(Recasts with details, background)
WASHINGTON Dec 19 Mark Felt, the mysterious
"Deep Throat" source who helped Washington Post reporters Bob
Woodward and Carl Bernstein crack the Watergate scandal that
brought down President Richard Nixon, has died at age 95.
Felt suffered from congestive heart failure but the exact
cause of his death at home on Thursday was not immediately
known, said the Press Democrat newspaper in Santa Rosa,
California, 55 miles (90 km) north of San Francisco.
In its report on Felt's death, the New York Times called
him "the most famous anonymous source in American history."
Felt, the No. 2 official at the FBI when the Watergate case
broke, kept his role in the story a secret for 30 years. Only
in 2005, at age 91, was his part made public in an article in
Vanity Fair magazine written by Felt's family lawyer.
"I'm the guy they used to call Deep Throat," Felt told
attorney John O'Connor.
For years, people had speculated and argued about the
identity of "Deep Throat," whose name was derived from the
title of a popular pornographic movie.
Vanity Fair scooped Woodward and Bernstein, who had
promised not to reveal the name of the star source of their
1974 stories until after his death. But within a day of Felt's
unveiling, Woodward wrote of his relationship with Felt.
Woodward said he turned to Felt after he and Bernstein
wrote about the break-in at the offices of the Democratic
National Committee at the Watergate complex in Washington.
"This was the moment when a source or friend in the
investigative agencies of government is invaluable," Woodward
wrote in the Post. "I called Felt at the FBI ... It would be
our first talk about Watergate."
Woodward said Felt told him the Watergate case was going to
"heat up." He abruptly hung up but then started to provide
guidance on the story, Woodward said.
Following a complicated routine, Felt and Woodward would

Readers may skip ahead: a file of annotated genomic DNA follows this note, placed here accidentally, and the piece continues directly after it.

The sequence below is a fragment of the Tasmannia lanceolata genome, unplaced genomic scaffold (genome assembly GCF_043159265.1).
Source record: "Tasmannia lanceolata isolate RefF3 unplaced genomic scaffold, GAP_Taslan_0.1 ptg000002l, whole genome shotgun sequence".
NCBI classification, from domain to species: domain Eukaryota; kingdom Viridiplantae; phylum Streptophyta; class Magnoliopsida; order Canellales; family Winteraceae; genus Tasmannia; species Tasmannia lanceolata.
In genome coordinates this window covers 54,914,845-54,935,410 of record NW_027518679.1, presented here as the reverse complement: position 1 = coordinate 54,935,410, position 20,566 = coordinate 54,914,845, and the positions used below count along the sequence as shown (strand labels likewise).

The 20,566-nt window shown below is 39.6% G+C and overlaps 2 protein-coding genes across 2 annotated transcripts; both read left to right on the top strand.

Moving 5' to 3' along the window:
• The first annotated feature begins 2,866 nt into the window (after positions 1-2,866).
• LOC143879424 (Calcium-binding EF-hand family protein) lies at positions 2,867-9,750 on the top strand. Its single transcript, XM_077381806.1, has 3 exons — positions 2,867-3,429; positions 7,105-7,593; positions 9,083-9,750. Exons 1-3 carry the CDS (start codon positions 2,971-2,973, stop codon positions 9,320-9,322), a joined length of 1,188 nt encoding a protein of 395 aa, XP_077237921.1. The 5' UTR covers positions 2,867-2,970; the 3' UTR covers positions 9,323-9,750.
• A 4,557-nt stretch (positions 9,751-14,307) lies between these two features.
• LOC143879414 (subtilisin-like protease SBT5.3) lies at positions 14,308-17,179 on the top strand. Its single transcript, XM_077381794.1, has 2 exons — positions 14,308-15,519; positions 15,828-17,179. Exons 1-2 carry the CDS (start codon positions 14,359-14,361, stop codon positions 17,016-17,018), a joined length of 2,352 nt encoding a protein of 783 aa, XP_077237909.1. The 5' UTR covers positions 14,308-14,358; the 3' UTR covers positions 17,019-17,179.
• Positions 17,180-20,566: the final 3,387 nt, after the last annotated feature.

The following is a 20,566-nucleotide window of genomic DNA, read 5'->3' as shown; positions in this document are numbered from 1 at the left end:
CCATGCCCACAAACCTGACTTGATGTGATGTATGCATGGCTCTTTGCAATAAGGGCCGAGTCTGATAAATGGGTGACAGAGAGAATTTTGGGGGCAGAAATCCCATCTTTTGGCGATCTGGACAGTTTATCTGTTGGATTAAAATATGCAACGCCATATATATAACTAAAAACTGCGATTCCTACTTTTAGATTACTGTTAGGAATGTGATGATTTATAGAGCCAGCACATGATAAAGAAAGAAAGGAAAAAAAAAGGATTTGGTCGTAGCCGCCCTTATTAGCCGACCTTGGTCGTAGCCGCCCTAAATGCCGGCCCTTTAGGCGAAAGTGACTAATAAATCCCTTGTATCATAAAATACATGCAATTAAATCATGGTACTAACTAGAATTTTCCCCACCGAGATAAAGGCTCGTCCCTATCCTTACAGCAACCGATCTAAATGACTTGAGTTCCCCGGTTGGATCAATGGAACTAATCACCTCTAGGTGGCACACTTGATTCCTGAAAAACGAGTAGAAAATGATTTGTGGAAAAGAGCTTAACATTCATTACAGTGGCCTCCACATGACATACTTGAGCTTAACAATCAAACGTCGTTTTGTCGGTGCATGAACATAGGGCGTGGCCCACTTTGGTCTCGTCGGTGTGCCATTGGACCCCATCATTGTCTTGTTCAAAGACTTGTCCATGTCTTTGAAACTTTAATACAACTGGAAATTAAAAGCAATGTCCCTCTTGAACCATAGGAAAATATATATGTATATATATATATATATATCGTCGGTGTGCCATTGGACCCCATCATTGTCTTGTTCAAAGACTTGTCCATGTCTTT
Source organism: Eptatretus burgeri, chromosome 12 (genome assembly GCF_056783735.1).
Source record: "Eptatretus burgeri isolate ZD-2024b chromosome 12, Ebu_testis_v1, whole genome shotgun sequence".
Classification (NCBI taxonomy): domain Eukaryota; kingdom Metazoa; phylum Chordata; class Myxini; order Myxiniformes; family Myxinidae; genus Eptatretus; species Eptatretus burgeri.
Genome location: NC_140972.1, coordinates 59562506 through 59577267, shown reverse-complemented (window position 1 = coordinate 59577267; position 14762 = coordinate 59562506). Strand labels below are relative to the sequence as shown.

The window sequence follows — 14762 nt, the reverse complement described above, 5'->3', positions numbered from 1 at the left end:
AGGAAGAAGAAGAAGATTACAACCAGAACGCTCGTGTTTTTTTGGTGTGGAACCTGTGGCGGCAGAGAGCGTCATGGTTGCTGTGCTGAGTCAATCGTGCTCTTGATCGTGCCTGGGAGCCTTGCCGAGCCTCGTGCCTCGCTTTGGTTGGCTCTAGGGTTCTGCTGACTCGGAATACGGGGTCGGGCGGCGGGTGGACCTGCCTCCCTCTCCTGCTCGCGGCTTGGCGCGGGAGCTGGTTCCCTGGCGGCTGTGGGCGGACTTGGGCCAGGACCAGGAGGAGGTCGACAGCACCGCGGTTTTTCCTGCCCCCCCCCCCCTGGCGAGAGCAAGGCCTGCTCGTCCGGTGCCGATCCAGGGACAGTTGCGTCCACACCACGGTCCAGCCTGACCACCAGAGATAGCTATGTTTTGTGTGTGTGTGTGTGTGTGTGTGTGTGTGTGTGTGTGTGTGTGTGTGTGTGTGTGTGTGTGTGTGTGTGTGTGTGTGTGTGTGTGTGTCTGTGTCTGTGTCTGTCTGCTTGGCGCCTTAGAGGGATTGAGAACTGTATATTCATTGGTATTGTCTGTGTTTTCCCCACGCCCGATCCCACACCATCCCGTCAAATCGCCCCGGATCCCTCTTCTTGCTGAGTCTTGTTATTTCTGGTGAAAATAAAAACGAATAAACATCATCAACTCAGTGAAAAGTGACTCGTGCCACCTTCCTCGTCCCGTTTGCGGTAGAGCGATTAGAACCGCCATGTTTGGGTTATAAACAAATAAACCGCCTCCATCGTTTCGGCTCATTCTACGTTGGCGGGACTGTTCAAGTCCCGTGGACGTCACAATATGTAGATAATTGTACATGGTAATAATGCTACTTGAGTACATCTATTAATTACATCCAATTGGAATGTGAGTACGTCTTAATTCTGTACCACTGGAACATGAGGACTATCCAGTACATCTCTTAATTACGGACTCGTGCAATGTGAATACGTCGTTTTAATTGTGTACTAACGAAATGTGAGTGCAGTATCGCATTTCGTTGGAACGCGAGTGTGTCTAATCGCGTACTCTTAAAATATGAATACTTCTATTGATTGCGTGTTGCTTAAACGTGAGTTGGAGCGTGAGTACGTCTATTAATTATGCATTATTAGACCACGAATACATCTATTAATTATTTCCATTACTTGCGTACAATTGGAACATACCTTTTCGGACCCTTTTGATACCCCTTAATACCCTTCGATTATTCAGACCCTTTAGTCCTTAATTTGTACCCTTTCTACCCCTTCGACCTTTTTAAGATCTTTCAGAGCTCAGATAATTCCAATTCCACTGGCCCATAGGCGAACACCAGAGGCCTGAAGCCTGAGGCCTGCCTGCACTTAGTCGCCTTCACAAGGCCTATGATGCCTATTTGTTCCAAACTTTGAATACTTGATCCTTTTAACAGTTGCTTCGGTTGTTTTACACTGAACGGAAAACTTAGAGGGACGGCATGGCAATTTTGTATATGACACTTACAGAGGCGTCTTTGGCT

arrange to meet in an underground garage, with "Deep Throat"
corroborating information the Post reporters had gleaned from
other sources and outlining a government conspiracy.
"Felt believed he was protecting the bureau by finding a
way, clandestine as it was, to push some of the information
from the FBI interviews and files out to the public, to help
build public and political pressure to make Nixon and his
people answerable," Woodward wrote.
"He had nothing but contempt for the Nixon White House and
their efforts to manipulate the bureau for political reasons."
Reporting by the Post and other news organizations on the
White House's involvement in the Watergate break-in and other
political "dirty tricks" forced Nixon's resignation in 1974.
More than 30 officials would ultimately plead guilty or be
convicted, including Attorney General John Mitchell, who served
19 months for conspiracy, obstruction of justice and perjury.
Felt repeatedly denied he was "Deep Throat," even though
his position at the FBI made him an obvious candidate, and
Nixon himself suspected Felt of leaking to the media.
A character patterned on Felt showed up in the book and
movie "All The President's Men," an account by Bernstein and
Woodward of their Watergate reporting. Played by Hal Holbrooke,
the "Deep Throat" character was seen in the shadows.
This portrayal was true to life, Woodward wrote, because
Felt insisted on anonymity and was concerned that phone calls
might be tapped.
Last month, Woodward and Bernstein visited Felt in Santa
Rosa. It was Bernstein's first meeting with the famous source,
who dealt only with Woodward during the Watergate days.
Born on Aug. 17, 1913 in Twin Falls, Idaho, Felt came to
Washington as a Capitol Hill staff member and later worked at
the Federal Trade Commission before joining the FBI in 1942.
He served in the bureau's espionage section during World
War Two and later worked in various field offices and oversaw
some of the FBI's early investigations into organized crime.
Felt was appointed deputy associate director, the No. 3 job
at the FBI, in 1971, and was disappointed when Nixon named L.
Patrick Gray to head the agency after the death of its longtime
chief, J. Edgar Hoover, in 1972.
Felt was convicted in 1980 of authorizing illegal break-ins
at five homes in New York and New Jersey as part of the FBI's
pursuit of the radical Weather Underground group. He was fined
$5,000 and then pardoned by President Ronald Reagan in 1981.
Felt and his wife Audrey, who died in 1984, had two
(Writing by Deborah Zabarenko; Additional reporting by Dean
Goodman in Los Angeles; Editing by John O'Callaghan)